“Don’t pet or reassure your dog when he’s afraid. You might reinforce his fear.”
How often have you heard this advice? It’s a common recommendation in the case of fearful dogs. Owners who support their fearful dog are guilt-tripped into thinking they’ve caused (or at least worsened) their dogs’ issues.
While the idea that fear can be reinforced seems reasonable, closer examination reveals just how ridiculous and inhumane the idea that fearful dogs should be ignored really is.
Let’s pretend that you’re waiting in line at the bank, minding your own business, when an armed robber enters the building. You and the other customers are held at gunpoint and in fear for your life. After a tense stand-off, the robber gives himself up to the police and you run out of the building into the arms of your friends and family.
If your loved ones hug and comfort you, are you going to be more afraid next time you’re held at gunpoint? Didn’t they reinforce your fear?
Think about it: fear sucks. It doesn’t feel good to be afraid, and the aversive nature of the emotion means that it’s really difficult to make an animal desire to be afraid. We feel fear because we believe ourselves to be unsafe, not because it’s been rewarded in the past.
There’s actually some pretty compelling science that shows that, rather than reinforcing fear, using rewards in a fear-inducing situation can overcome it.
Consider a rat living in an operant conditioning box in a laboratory. The rat has learned that when a light goes on in his cage, it means he’s going to receive an electric shock. When the light goes on, the rat huddles in a corner of his cage, clearly terrified. Now let’s say that every time the light goes on, a food pellet is dispensed into the rat’s food bowl right after the electric shock. What would you expect to happen?
If we believe that fear can be reinforced, we would expect that the rat’s fearful behavior would become worse, since we’re giving him food when he’s clearly in a fearful state. However, this isn’t the case at all. In fact, over time the rat stops cowering as much when the light goes on, even though he still knows he’s going to get shocked. He’s learned that pleasant things will follow the unpleasant thing, and while he’s still afraid, he’s less so than he used to be.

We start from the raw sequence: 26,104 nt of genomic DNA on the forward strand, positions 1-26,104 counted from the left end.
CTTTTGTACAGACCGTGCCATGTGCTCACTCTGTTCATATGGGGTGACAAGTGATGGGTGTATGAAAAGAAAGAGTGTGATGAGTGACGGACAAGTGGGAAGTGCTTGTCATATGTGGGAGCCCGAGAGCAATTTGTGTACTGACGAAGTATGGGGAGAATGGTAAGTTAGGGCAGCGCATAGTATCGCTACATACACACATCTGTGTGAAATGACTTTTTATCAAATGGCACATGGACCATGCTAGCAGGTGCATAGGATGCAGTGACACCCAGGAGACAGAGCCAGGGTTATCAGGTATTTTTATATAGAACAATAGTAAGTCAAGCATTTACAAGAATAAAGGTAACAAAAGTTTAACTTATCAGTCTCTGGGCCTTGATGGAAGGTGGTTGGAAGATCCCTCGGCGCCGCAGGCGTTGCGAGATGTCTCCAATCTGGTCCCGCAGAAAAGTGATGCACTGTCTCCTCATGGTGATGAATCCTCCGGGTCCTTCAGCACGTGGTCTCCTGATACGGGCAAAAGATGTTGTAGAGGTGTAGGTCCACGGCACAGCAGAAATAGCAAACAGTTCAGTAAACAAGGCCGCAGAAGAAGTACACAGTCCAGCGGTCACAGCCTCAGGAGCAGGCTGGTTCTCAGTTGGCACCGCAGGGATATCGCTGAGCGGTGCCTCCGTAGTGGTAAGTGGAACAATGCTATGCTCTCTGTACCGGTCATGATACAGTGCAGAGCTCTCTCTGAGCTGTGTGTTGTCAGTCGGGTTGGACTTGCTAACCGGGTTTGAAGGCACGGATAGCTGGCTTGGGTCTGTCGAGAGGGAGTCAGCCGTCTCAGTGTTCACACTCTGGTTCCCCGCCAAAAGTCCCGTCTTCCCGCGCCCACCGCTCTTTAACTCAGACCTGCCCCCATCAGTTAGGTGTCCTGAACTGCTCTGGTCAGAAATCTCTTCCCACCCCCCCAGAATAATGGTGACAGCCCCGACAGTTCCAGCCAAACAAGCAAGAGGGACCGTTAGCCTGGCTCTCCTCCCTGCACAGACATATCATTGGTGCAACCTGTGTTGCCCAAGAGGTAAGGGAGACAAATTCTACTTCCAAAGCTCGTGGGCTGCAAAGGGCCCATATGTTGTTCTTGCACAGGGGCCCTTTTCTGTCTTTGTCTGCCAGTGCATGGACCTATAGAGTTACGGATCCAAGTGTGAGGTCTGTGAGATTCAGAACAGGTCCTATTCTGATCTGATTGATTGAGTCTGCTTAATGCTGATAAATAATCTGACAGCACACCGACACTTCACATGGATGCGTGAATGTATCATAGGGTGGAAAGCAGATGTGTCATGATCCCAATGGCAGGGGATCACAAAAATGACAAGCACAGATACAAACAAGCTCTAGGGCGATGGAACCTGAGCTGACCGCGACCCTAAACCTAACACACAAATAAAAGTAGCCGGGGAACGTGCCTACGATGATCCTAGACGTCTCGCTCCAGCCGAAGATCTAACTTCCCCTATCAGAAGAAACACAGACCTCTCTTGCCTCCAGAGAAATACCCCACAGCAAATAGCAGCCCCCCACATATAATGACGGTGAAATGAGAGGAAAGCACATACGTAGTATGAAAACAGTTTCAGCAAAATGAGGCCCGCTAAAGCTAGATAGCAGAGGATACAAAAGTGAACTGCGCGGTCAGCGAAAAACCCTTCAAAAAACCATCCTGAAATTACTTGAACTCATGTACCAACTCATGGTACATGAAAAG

This isn’t to say that your response to your dog’s fearful behavior may not increase his anxiety. Fear is highly contagious, and if you’re nervous or uncertain yourself when you try to reassure your dog he may very well become more upset.
I oftentimes see this with owners who pick their small dogs up when the dog shows nervousness around other dogs. While there’s nothing wrong with picking your dog up if he feels unsafe, how you do so can be a big deal. If you scoop him up and clutch him tightly in fear, he’s going to think, “wow, mom’s really upset. I was right, that dog was dangerous!” If, instead, you calmly pick him up while chatting to him in a cheerful and relaxed tone, you can begin to teach him that you’ll keep him safe, but that the entire situation really isn’t a big deal.
What this means in a practical sense is that there may be times when it’s better not to reassure or pet your fearful dog: but only because you’re upset yourself. Calm your own emotions before you attempt to calm your dog, and you’ll both be better off. And by the way, be careful what you tell your dog. Dogs aren’t stupid, and telling your dog that he’s okay when he’s very clearly not isn’t going to solve the problem. The best way to reassure your dog is to show him by your actions that you will protect him from the scary situation by avoiding it altogether or by removing him to a place where he feels safe. Asking a fearful dog to cope with something that he feels threatened by isn’t going to make his fear magically melt away, and may in fact further sensitize him.
The bottom line is that dogs don’t want to feel afraid, any more than we do. Fear isn’t always reasonable. While we may understand that the things our dog finds frightening are harmless, our dog doesn’t get that. Forcing them to face their fears because we feel those fears are silly damages our relationship and doesn’t solve the underlying problem. Fears and phobias are sticky things, as anyone who’s ever felt afraid yourself understands. If you’re terrified of snakes, you’re not going to be okay with me placing a ball python on your lap, even if I laugh at you and tell you that it can’t hurt you.
So next time your dog feels afraid, go ahead and pet him. Heck, feed him some pieces of hot dog and break out his favorite tug toy! As long as you’re calm and relaxed yourself, you’re not going to make his fear worse. Who knows, maybe you’ll even help him feel better. Your dog deserves your friendship and support, so please give it to him. You’re not going to reinforce the fear. Honest.